Good reported that for the current marketing year, the USDA projects the domestic crush at 1.69 billion bushels, 2.55 percent more than crushed last year. Through the first 11 months of the marketing year, estimates by the National Oilseed Processors Association of the size of the crush by its members exceeded the crush of a year ago by 2.88 percent. The crush was nearly 8 percent smaller in the first quarter of the year, but nearly 13 percent larger in June and July. The year-over-year increase in the crush has been driven by soybean meal consumption. In February, the USDA projected a year-over-year decline in soybean meal consumption of 0.6 percent in the domestic market and 3.3 percent in the export market. Earlier this month, the projections were for year-over-year increases of 4.5 and 4.6 percent, respectively.

"With only one month remaining in the marketing year, it appears that the domestic crush will exceed the USDA projection by 10 to 15 million bushels," Good said.

Exports of U.S. soybeans during the current year are projected at 1.35 billion bushels. With only about three weeks left in the marketing year, cumulative export inspections (adjusted by Census Bureau estimates through June) totaled 1.3 billion bushels. Shipments will need to average about 16 million bushels per week for the next three weeks to reach the USDA projection.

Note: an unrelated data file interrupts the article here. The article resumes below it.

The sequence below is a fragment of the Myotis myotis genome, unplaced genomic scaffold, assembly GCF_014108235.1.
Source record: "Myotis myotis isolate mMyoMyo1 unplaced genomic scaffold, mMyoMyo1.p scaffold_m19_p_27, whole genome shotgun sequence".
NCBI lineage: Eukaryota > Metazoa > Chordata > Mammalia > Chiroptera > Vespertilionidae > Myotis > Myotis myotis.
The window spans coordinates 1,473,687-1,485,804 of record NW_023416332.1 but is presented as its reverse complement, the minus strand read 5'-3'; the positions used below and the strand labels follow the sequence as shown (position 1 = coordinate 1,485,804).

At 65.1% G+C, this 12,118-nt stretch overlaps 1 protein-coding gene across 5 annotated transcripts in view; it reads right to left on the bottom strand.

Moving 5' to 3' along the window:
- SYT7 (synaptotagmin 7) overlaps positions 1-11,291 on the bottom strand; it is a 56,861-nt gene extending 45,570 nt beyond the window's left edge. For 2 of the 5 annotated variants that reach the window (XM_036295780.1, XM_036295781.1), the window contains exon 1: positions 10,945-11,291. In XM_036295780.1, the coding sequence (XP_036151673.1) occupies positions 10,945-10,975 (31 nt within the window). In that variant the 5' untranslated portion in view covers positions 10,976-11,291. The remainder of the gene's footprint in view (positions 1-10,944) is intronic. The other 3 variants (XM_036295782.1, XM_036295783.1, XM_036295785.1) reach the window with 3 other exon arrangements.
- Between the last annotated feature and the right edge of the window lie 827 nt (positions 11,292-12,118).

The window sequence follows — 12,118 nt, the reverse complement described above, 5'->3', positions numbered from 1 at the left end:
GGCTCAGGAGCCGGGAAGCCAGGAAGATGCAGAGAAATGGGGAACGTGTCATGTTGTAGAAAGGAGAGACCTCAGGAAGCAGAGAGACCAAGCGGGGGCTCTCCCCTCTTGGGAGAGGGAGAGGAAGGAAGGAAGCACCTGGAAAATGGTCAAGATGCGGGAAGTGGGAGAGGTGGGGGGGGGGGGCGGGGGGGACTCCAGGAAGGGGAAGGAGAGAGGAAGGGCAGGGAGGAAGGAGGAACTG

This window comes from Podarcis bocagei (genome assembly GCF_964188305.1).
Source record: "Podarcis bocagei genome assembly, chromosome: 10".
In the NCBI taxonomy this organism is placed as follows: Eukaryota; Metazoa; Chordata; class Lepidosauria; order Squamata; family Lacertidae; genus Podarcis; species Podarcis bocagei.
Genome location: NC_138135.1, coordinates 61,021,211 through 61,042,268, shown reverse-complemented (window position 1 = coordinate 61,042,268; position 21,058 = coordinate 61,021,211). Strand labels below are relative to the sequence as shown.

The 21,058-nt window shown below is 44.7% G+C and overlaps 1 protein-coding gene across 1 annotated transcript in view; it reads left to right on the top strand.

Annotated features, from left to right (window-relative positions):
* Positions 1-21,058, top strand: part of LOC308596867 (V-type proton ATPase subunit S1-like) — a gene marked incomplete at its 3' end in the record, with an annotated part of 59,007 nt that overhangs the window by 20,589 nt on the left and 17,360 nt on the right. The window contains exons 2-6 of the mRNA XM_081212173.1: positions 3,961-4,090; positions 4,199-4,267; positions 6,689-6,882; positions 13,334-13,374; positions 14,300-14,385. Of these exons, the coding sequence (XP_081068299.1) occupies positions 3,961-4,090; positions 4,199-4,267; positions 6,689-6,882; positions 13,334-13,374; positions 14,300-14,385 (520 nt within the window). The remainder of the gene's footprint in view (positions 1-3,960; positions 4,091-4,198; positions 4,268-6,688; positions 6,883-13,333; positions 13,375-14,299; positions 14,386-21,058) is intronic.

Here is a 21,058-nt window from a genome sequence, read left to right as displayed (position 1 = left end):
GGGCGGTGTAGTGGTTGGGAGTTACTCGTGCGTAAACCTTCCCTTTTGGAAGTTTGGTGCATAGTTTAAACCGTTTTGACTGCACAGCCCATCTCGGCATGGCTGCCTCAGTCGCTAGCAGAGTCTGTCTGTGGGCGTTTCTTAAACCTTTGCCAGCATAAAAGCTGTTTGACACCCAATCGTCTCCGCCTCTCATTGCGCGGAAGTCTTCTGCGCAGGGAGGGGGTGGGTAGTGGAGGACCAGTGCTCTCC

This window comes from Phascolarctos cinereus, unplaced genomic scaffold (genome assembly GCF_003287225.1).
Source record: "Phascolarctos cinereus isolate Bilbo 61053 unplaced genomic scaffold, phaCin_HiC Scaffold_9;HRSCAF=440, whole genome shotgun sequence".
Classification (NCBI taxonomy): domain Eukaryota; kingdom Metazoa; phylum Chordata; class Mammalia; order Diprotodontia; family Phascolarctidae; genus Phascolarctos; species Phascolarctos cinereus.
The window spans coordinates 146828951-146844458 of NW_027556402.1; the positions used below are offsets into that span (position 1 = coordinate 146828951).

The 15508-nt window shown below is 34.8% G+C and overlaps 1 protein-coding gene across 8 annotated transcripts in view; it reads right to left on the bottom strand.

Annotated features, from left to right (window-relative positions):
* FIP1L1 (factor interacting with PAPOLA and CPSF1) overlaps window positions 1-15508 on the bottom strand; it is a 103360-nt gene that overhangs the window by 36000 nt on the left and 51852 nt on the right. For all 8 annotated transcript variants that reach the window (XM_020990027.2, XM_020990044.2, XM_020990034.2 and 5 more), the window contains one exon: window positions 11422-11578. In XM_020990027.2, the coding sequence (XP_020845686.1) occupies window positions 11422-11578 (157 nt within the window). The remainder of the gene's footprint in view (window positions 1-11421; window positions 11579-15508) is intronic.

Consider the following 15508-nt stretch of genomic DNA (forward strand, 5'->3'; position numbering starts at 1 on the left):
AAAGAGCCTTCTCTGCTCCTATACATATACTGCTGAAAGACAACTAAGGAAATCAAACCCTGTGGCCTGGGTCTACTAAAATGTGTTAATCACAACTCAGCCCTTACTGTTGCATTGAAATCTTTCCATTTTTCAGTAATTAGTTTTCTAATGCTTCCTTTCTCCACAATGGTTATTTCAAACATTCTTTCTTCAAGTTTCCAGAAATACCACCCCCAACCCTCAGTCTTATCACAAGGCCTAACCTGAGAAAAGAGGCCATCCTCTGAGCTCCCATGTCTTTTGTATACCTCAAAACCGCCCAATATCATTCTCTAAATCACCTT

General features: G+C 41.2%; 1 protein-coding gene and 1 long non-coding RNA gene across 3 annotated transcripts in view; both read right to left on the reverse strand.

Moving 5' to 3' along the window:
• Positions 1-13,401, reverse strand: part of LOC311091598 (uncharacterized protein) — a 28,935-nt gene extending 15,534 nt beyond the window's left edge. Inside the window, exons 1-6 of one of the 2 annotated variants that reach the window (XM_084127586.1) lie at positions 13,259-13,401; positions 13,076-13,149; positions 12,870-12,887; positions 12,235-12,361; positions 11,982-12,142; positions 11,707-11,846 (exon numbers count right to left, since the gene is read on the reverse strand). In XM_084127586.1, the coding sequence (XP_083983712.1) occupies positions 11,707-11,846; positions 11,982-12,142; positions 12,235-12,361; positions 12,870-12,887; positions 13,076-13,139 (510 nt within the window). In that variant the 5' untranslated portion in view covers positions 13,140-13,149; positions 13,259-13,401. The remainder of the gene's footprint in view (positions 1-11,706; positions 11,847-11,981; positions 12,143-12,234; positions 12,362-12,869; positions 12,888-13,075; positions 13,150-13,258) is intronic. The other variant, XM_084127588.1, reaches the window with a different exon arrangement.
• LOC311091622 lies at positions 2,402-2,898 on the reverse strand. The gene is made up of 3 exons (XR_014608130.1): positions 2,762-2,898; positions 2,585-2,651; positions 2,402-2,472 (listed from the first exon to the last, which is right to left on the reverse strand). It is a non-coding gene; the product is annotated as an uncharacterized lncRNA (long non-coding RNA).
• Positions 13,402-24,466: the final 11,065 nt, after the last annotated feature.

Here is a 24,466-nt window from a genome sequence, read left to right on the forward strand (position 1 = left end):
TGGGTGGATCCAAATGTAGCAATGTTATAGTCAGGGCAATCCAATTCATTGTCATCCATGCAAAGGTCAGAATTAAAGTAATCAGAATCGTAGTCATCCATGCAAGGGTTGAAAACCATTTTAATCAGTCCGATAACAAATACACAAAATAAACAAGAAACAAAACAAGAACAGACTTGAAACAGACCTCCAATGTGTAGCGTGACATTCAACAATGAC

Shipments for the 7 weeks ended August 9 averaged 15.5 million bushels per week. "It appears that exports for the year will be very close to the USDA projection," Good said. "If so, stocks of old-crop soybeans on Sept.1 could be 10 to 15 million bushels less than the current forecast of 145 million."

For the 2012-13 marketing year, Good said the USDA projects a 175-million-bushel reduction in the domestic crush, to a 16-year low of 1.515 billion bushels. The magnitude of the decline would be larger if this year's crush exceeds the current projection. Exports of U.S. soybeans are expected to decline by 240 million bushels, to a 7-year low of 1.11 billion bushels. As of August 9, the USDA reported cumulative sales of 597 million bushels for export during the 2012-13 marketing year. Of that total, 392 million were sold to China and 154 million to unknown destinations. Including likely carryover sales from the current year, export commitments are likely near 675 million bushels, or 61 percent of the USDA projection for the year.

"Shipments of U.S. soybeans are expected to be large in the first half of the marketing year, but demand during the last half of the year will be influenced by the size of the South American crop," Good said.